As you practice gesture drawing on live subjects (like birds), you will start to notice behavioral patterns as well. When I watch and sketch at my bird feeder, a group of House Finches often visits the feeder together—and I notice that they are so talkative, constantly chirping at one another and having tiny squabbles that seem to resolve quite quickly. When chickadees visit, I note that they don’t linger at the feeder, they grab one solitary seed and fly up to a tree to eat it in peace and safety. These are all behaviors that I record with quick sketches and little written notes to the side. Your bird feeder is a fantastic place to practice gesture drawings. Not only will it improve your skills as an artist, you will get to know your feeder birds like they are your own family.
Most Important, Make Nature Journaling Work for You
Creating art and recording your thoughts in the way that you choose is an incredibly personal experience. Your nature journal is meant to be a record of your observations that you can revisit and enjoy, as well as a tool to strengthen your connection with nature. It can be for your eyes only, so never worry about how the page will look—only be mindful of the process and intention behind it. Think about what methods of recording bird observations bring you the most joy and fulfillment. It may take some experimenting to find out, but always bring your nature journaling practice back to what you love.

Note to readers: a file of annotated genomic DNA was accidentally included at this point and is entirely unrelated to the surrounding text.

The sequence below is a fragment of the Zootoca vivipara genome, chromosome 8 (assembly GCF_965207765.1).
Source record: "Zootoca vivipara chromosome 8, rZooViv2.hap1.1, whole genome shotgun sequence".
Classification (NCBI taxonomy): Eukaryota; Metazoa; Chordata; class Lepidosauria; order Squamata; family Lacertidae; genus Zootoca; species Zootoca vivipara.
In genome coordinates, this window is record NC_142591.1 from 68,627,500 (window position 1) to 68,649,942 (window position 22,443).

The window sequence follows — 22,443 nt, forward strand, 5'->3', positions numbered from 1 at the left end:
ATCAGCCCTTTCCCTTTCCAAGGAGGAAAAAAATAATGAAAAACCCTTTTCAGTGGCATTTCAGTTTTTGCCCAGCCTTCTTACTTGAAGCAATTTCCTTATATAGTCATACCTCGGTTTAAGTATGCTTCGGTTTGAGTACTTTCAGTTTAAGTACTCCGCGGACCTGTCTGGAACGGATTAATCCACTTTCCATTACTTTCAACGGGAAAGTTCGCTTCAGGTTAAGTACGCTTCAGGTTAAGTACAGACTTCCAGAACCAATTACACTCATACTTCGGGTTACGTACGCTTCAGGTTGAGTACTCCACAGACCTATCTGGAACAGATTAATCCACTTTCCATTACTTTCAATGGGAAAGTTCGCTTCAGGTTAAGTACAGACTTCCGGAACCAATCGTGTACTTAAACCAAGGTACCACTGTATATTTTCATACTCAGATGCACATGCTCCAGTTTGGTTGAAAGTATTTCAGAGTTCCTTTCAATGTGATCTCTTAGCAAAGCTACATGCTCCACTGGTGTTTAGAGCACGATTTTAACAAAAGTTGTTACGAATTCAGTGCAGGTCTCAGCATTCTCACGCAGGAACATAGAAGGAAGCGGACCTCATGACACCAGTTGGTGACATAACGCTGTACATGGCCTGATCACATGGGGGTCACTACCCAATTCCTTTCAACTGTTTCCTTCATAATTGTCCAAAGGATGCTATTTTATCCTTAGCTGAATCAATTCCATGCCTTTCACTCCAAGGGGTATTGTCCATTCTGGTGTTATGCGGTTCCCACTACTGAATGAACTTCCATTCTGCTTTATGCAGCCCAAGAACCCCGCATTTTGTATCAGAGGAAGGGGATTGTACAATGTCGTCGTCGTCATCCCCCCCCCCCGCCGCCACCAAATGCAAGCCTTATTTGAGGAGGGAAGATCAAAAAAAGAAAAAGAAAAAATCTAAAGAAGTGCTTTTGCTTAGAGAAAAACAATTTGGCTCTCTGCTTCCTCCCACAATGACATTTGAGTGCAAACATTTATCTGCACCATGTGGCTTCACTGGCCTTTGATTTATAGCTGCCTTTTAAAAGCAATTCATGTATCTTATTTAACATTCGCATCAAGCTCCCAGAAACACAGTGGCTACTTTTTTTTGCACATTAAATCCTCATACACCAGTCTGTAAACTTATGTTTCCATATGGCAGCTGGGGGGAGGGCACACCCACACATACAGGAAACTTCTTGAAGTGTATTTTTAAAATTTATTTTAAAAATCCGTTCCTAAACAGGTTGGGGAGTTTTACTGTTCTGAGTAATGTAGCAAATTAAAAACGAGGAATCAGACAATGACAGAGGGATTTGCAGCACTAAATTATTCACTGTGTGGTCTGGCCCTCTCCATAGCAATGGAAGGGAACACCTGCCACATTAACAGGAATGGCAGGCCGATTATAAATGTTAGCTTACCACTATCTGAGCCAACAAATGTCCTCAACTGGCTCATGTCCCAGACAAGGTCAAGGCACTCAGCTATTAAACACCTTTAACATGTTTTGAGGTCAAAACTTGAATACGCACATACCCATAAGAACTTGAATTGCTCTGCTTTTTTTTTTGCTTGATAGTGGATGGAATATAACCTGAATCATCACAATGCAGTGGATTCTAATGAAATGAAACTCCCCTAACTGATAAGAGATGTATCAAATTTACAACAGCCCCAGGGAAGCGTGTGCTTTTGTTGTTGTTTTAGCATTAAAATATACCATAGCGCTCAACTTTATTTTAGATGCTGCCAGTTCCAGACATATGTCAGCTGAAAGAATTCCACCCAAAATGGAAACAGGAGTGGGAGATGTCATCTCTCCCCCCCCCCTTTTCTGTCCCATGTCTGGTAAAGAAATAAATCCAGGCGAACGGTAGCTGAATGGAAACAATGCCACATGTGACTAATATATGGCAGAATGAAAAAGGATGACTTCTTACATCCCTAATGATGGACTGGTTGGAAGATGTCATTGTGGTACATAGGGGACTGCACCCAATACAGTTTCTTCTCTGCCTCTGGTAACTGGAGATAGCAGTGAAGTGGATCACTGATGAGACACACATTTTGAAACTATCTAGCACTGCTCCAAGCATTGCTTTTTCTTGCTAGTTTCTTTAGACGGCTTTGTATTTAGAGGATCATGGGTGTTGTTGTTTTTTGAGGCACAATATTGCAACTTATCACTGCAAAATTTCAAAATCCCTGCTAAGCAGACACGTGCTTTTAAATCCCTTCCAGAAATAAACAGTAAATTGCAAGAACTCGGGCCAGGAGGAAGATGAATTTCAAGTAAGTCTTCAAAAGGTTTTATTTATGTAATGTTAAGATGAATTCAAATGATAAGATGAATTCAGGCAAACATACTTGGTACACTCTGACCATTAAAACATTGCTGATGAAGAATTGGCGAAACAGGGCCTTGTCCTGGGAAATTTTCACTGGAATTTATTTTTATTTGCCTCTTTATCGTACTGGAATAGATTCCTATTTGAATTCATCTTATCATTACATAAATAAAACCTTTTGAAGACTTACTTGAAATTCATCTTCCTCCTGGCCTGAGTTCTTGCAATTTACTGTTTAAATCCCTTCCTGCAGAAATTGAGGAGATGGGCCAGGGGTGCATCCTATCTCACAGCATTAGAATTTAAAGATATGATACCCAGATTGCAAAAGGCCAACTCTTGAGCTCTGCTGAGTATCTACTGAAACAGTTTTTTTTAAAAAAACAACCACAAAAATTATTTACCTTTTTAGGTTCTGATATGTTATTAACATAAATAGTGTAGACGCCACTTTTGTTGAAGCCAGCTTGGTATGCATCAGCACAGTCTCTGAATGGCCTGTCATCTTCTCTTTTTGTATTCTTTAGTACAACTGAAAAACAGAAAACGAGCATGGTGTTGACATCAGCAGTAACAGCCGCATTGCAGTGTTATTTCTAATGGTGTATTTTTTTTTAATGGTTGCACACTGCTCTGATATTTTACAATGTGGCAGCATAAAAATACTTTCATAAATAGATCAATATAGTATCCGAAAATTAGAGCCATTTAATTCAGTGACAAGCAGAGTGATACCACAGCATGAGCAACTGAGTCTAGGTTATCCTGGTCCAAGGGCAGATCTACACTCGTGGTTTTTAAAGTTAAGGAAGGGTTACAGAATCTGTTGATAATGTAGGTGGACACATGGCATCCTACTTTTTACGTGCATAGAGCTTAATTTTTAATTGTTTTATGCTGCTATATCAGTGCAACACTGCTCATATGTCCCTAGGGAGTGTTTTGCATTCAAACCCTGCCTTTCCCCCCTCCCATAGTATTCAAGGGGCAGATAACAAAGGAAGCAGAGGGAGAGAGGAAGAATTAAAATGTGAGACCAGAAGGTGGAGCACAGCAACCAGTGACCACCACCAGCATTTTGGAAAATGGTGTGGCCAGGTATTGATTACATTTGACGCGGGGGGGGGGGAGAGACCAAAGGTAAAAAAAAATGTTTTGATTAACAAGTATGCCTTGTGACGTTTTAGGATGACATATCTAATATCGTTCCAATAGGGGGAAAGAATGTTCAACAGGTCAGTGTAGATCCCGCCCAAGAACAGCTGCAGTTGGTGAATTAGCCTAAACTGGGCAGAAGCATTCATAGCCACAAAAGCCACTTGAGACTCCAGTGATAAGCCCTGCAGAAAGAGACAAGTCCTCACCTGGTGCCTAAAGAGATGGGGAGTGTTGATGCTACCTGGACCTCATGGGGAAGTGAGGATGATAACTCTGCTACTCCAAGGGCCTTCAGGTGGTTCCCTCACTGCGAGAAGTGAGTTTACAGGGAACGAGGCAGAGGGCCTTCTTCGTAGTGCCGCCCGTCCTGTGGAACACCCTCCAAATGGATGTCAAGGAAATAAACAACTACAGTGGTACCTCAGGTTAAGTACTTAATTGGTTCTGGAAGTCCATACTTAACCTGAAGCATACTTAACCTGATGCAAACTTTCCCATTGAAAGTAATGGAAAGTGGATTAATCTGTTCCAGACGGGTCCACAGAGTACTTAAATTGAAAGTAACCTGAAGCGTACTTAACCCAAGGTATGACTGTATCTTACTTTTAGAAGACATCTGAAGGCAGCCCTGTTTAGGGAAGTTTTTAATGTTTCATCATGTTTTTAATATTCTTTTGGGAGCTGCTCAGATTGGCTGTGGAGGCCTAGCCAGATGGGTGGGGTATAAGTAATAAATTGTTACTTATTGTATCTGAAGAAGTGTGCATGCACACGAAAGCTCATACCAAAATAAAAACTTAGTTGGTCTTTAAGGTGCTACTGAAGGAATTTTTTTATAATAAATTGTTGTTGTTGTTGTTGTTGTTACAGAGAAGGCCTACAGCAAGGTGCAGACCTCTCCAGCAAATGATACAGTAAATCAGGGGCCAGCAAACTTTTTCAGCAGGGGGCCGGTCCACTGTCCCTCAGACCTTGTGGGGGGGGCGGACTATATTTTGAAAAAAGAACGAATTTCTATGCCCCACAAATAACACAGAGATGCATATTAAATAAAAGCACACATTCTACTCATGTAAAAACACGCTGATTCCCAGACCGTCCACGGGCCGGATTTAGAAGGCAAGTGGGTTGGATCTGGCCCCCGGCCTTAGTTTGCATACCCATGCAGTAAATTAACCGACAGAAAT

The more practice you put into sketching birds, the better you’ll get and the more you’ll love it—so create a schedule that works for you to begin natural journaling and challenge yourself to stick to it. Whether drawing once a week or making a daily sketch at your bird feeder, make the time and space for your practice to grow.
There is an arc in the practice of learning to draw and building the skills to create what you envision on the paper. In the beginning, your vision will not always line up with the end product, but please remember that every drawing is a stepping stone on the path to improvement. Even if a drawing does not turn out like you had hoped, the act of making that drawing helped you improve your skill. Every single drawing is good because it helped you learn.
And remember to be gentle with yourself. If a sketch and a few notes helped heighten your awareness of observation, helped you notice something about a bird that you hadn’t seen or heard before, then no matter what the page in your nature journal looks like—it’s a success.
Born and raised in Nashville, Tennessee, Liz Clayton Fuller is a science illustrator, fine artist, and educator specializing in birds. A former Bartels Science Illustrator at the Cornell Lab of Ornithology, she has also created and taught field sketching courses for the Cornell Lab’s Bird Academy and for Cornell University programs. Follow her at instagram.com/ipaintbirbs.